Looking back on freshman year together is one of my favorite times. There are so many stories you have made, which at the time seemed so small, that bring the biggest laughs today. You will always have those stories to share together.
The unspoken rule that no matter how far apart you grow, you are always there for each other.
It is sad to look back and realize everything that has changed since your freshman year days. You started college with a clean slate, and all you really had was each other. Even though you went separate ways, there is an unspoken rule that you are still always there for each other.
Your old dorm room is now filled with two freshmen trying to make it through their first year. They will never know all the memories that you made in that room, and how it used to be your home. You can only hope that they will have the relationship you had together to reflect on in the years to come.
Journalism is not the most smilied upon major at the moment. In today's climate journalists get bashed for writing the truth and writing the facts. There is no easy way to be one and to be a good one takes something special. But, for those who haven't hit the real world yet and are still in the class room as beginners here are some things that I believe us journalism majors can relate to.
1. When you pushed off the deadline for weeks and now have 30 seconds to write your story.
Procrastination is so real and I have definitely pushed back many deadlines, but hey I got it done right? And got it in on time!
2. Sleep does not exist sometimes
There will be some long nights of reading articles for class or just researching for your next piece. Sleeping will not exist for the most part during the week, hell even the weekend might not be any better.
3. No such thing as "Spring Break" or "Summer Break"
This one could just be me, but even during spring break I still had assignments for articles and having to brainstorm for new ideas. The grind never stops and you have to stay on top of things.
4. Must to be on top of social media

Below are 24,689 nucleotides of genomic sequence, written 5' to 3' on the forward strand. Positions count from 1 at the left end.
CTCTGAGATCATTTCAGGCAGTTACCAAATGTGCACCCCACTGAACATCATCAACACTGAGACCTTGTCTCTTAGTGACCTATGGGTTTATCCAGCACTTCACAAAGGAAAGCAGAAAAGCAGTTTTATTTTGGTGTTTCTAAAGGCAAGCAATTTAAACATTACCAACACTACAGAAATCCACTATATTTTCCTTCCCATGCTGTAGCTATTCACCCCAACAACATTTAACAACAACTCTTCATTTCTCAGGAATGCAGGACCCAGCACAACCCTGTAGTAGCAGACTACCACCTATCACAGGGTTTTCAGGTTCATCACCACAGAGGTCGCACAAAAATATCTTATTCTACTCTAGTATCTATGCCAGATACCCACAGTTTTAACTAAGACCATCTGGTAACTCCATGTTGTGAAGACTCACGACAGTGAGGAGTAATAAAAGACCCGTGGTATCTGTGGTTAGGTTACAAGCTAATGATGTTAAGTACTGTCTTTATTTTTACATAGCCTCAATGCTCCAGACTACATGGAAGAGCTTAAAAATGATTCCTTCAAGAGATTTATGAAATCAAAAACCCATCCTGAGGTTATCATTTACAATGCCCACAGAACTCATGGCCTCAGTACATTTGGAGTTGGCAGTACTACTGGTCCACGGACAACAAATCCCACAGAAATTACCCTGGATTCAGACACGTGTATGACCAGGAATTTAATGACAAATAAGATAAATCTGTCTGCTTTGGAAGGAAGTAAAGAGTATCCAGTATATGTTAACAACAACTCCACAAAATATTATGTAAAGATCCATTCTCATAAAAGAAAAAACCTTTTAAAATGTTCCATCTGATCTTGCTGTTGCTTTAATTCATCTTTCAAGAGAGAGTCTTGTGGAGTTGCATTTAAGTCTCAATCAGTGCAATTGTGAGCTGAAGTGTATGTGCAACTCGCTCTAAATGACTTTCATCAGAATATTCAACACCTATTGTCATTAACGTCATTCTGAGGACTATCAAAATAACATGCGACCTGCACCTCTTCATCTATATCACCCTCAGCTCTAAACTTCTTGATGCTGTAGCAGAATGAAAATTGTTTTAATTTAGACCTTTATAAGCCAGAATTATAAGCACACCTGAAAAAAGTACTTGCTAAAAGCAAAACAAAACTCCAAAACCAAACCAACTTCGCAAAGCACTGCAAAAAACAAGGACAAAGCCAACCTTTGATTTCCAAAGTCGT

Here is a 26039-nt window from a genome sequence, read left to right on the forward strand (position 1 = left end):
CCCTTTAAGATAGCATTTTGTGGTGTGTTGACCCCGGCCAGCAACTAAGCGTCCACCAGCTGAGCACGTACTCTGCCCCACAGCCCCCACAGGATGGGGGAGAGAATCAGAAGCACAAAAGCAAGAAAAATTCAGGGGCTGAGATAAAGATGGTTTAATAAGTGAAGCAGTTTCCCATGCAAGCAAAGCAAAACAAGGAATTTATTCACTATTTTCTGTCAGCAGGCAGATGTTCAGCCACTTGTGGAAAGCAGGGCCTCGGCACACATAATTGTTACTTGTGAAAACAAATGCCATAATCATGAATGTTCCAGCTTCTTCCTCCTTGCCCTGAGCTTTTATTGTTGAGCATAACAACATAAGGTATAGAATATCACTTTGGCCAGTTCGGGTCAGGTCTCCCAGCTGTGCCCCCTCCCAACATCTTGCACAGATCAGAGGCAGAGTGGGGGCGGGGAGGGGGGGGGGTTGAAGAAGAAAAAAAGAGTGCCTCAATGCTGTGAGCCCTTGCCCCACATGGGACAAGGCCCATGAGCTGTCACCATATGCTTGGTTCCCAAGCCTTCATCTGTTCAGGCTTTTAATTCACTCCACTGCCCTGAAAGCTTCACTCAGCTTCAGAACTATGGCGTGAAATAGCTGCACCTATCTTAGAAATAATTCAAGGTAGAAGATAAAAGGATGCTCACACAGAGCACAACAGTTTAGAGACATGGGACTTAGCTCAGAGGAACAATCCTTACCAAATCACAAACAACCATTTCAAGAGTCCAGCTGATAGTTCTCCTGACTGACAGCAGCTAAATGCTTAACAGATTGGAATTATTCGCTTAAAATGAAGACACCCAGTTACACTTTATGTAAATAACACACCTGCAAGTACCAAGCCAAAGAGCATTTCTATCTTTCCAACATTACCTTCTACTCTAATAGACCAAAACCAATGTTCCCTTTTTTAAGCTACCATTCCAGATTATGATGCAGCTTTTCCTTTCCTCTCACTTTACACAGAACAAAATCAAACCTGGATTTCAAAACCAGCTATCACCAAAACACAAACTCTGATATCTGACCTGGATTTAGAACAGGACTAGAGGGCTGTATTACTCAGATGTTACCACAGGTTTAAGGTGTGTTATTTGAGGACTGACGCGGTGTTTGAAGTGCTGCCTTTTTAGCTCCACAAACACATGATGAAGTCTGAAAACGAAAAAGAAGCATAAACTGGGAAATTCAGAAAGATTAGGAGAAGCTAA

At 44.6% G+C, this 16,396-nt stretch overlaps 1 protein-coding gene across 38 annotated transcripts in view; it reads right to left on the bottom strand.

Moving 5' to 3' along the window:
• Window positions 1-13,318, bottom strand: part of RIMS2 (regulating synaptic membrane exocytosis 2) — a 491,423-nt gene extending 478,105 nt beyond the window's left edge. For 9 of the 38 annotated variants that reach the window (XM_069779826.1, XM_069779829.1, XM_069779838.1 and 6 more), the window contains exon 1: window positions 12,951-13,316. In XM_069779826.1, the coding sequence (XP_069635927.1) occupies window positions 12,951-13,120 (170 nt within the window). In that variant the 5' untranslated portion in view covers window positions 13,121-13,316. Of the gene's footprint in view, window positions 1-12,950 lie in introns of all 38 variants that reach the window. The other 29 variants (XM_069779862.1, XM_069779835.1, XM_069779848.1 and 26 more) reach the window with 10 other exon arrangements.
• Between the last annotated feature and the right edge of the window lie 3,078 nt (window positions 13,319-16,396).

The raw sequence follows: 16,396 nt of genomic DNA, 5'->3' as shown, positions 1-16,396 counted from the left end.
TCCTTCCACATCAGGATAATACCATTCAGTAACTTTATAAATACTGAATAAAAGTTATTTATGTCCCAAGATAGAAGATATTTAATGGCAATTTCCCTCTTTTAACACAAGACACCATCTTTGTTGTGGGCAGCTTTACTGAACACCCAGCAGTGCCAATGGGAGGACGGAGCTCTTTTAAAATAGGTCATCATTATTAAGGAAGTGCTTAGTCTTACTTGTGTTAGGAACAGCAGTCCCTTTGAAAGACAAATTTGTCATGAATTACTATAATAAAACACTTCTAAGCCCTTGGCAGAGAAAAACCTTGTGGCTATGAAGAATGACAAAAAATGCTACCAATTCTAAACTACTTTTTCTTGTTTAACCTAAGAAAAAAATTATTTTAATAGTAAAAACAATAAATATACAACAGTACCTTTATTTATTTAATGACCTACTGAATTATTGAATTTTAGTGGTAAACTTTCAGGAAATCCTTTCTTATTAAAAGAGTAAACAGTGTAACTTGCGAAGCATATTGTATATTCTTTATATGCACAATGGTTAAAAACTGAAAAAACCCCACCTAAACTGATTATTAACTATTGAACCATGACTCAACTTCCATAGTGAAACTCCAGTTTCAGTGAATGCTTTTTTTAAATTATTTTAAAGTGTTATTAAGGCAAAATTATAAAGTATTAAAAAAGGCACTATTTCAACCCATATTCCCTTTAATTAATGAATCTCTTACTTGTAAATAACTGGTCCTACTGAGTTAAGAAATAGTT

Now that almost everything is digital you pretty much have to stay on top of everything on social media. Knowing the trends, who are good sources, and just trying to find out what the facts are. Social media is pretty much our best friend sometimes.
5. When you set up a meeting on campus with a source and they don't show up.
Most annoying thing ever. All i needed was some details on how the event went at Commons and you don't show up. Listen if you can't come just me know.
6. Having to talk to people, but you're awkward
Having to talk and interact with people you don'y know is the name of the game and if you are awkward like me this will be very difficult. Literally this GIF is the most accurate way to describe the awkwardness of asking some random person dumb questions from class.
7. Looking at all those edits from your story.
Looking at all those red marks is very frustrating, considering all the work it took writing the damn thing. But, kind of blessing since you're just starting out and edits are necessary to fix the story. But, man all that time now i gotta start over ?!?!
8. Networking gets you places
Networking is one of the hardest parts and this goes along with being awkward. It is very hard to get out of that comfort zone, but the only way to get sources and leads will be to network your ass off. Shaking hands is the start, but going into conversation will be a whole different task.
9. Having to brainstorm ideas
Thinking of ideas for the next piece can be hard as well. Get a journal and jot them down, but still having to be in deep thought like Batman can go on for hours on end.
10. We know it is not the most glamours job, but we do it because writing is our passion.
This is sometimes not the job that will make you a billion dollars, but it takes true passion to write or talk. Journalism is art and do not let anyone tell you otherwise. It takes many hours of editing and gathering research to do what we do. Keep your head up and chase every story you can find!